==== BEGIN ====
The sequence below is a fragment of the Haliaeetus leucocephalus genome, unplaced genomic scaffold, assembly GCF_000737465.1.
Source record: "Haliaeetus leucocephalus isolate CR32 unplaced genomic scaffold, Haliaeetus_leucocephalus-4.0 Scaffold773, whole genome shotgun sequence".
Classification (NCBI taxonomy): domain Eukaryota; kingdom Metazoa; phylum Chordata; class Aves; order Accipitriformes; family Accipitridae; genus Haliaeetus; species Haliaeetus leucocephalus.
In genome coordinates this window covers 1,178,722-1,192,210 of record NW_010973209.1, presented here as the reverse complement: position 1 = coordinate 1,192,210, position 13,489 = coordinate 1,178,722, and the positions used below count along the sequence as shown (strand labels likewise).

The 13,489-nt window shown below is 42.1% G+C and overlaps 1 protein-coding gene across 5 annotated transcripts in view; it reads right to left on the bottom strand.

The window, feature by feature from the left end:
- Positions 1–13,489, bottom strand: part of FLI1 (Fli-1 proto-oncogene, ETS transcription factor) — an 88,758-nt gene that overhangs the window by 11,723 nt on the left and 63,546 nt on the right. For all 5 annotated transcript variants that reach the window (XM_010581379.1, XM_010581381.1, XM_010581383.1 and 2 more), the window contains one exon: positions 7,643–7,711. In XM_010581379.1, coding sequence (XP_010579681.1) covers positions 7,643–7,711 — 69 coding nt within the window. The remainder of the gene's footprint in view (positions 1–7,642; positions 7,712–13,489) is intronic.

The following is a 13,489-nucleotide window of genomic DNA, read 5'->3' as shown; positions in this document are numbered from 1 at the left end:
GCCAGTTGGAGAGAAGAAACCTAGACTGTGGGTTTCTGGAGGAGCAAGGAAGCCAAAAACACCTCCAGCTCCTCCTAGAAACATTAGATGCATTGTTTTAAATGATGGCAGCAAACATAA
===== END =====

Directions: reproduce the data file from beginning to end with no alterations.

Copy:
The sequence below is a fragment of the Haliaeetus leucocephalus genome, unplaced genomic scaffold, assembly GCF_000737465.1.
Source record: "Haliaeetus leucocephalus isolate CR32 unplaced genomic scaffold, Haliaeetus_leucocephalus-4.0 Scaffold773, whole genome shotgun sequence".
Classification (NCBI taxonomy): domain Eukaryota; kingdom Metazoa; phylum Chordata; class Aves; order Accipitriformes; family Accipitridae; genus Haliaeetus; species Haliaeetus leucocephalus.
In genome coordinates this window covers 1,178,722-1,192,210 of record NW_010973209.1, presented here as the reverse complement: position 1 = coordinate 1,192,210, position 13,489 = coordinate 1,178,722, and the positions used below count along the sequence as shown (strand labels likewise).

The 13,489-nt window shown below is 42.1% G+C and overlaps 1 protein-coding gene across 5 annotated transcripts in view; it reads right to left on the bottom strand.

The window, feature by feature from the left end:
- Positions 1–13,489, bottom strand: part of FLI1 (Fli-1 proto-oncogene, ETS transcription factor) — an 88,758-nt gene that overhangs the window by 11,723 nt on the left and 63,546 nt on the right. For all 5 annotated transcript variants that reach the window (XM_010581379.1, XM_010581381.1, XM_010581383.1 and 2 more), the window contains one exon: positions 7,643–7,711. In XM_010581379.1, coding sequence (XP_010579681.1) covers positions 7,643–7,711 — 69 coding nt within the window. The remainder of the gene's footprint in view (positions 1–7,642; positions 7,712–13,489) is intronic.

The following is a 13,489-nucleotide window of genomic DNA, read 5'->3' as shown; positions in this document are numbered from 1 at the left end:
GCCAGTTGGAGAGAAGAAACCTAGACTGTGGGTTTCTGGAGGAGCAAGGAAGCCAAAAACACCTCCAGCTCCTCCTAGAAACATTAGATGCATTGTTTTAAATGATGGCAGCAAACATAA